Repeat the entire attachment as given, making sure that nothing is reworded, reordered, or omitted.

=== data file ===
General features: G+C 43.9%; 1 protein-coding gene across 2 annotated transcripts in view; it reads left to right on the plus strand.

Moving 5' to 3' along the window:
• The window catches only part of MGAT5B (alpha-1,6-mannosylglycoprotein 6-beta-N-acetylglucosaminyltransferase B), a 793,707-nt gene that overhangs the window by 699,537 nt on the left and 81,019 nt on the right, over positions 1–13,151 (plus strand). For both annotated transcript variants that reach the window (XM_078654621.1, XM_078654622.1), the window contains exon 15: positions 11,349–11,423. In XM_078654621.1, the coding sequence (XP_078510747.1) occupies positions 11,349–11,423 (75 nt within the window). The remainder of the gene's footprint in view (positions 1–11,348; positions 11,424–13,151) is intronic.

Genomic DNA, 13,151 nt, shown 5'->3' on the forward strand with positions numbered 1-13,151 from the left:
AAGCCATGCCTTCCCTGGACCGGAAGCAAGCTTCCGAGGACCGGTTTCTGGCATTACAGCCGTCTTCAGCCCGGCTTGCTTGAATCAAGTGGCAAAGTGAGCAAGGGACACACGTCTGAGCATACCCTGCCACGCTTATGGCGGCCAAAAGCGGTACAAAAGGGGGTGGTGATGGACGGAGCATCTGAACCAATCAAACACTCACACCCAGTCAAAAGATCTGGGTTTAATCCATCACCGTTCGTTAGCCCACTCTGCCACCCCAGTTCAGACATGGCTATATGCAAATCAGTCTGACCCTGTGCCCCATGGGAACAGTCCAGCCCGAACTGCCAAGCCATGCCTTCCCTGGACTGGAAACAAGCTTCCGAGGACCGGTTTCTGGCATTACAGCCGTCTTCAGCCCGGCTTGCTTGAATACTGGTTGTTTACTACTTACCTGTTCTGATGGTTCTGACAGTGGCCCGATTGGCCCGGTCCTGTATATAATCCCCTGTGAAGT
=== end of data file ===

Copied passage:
General features: G+C 43.9%; 1 protein-coding gene across 2 annotated transcripts in view; it reads left to right on the plus strand.

Moving 5' to 3' along the window:
• The window catches only part of MGAT5B (alpha-1,6-mannosylglycoprotein 6-beta-N-acetylglucosaminyltransferase B), a 793,707-nt gene that overhangs the window by 699,537 nt on the left and 81,019 nt on the right, over positions 1–13,151 (plus strand). For both annotated transcript variants that reach the window (XM_078654621.1, XM_078654622.1), the window contains exon 15: positions 11,349–11,423. In XM_078654621.1, the coding sequence (XP_078510747.1) occupies positions 11,349–11,423 (75 nt within the window). The remainder of the gene's footprint in view (positions 1–11,348; positions 11,424–13,151) is intronic.

Genomic DNA, 13,151 nt, shown 5'->3' on the forward strand with positions numbered 1-13,151 from the left:
AAGCCATGCCTTCCCTGGACCGGAAGCAAGCTTCCGAGGACCGGTTTCTGGCATTACAGCCGTCTTCAGCCCGGCTTGCTTGAATCAAGTGGCAAAGTGAGCAAGGGACACACGTCTGAGCATACCCTGCCACGCTTATGGCGGCCAAAAGCGGTACAAAAGGGGGTGGTGATGGACGGAGCATCTGAACCAATCAAACACTCACACCCAGTCAAAAGATCTGGGTTTAATCCATCACCGTTCGTTAGCCCACTCTGCCACCCCAGTTCAGACATGGCTATATGCAAATCAGTCTGACCCTGTGCCCCATGGGAACAGTCCAGCCCGAACTGCCAAGCCATGCCTTCCCTGGACTGGAAACAAGCTTCCGAGGACCGGTTTCTGGCATTACAGCCGTCTTCAGCCCGGCTTGCTTGAATACTGGTTGTTTACTACTTACCTGTTCTGATGGTTCTGACAGTGGCCCGATTGGCCCGGTCCTGTATATAATCCCCTGTGAAGT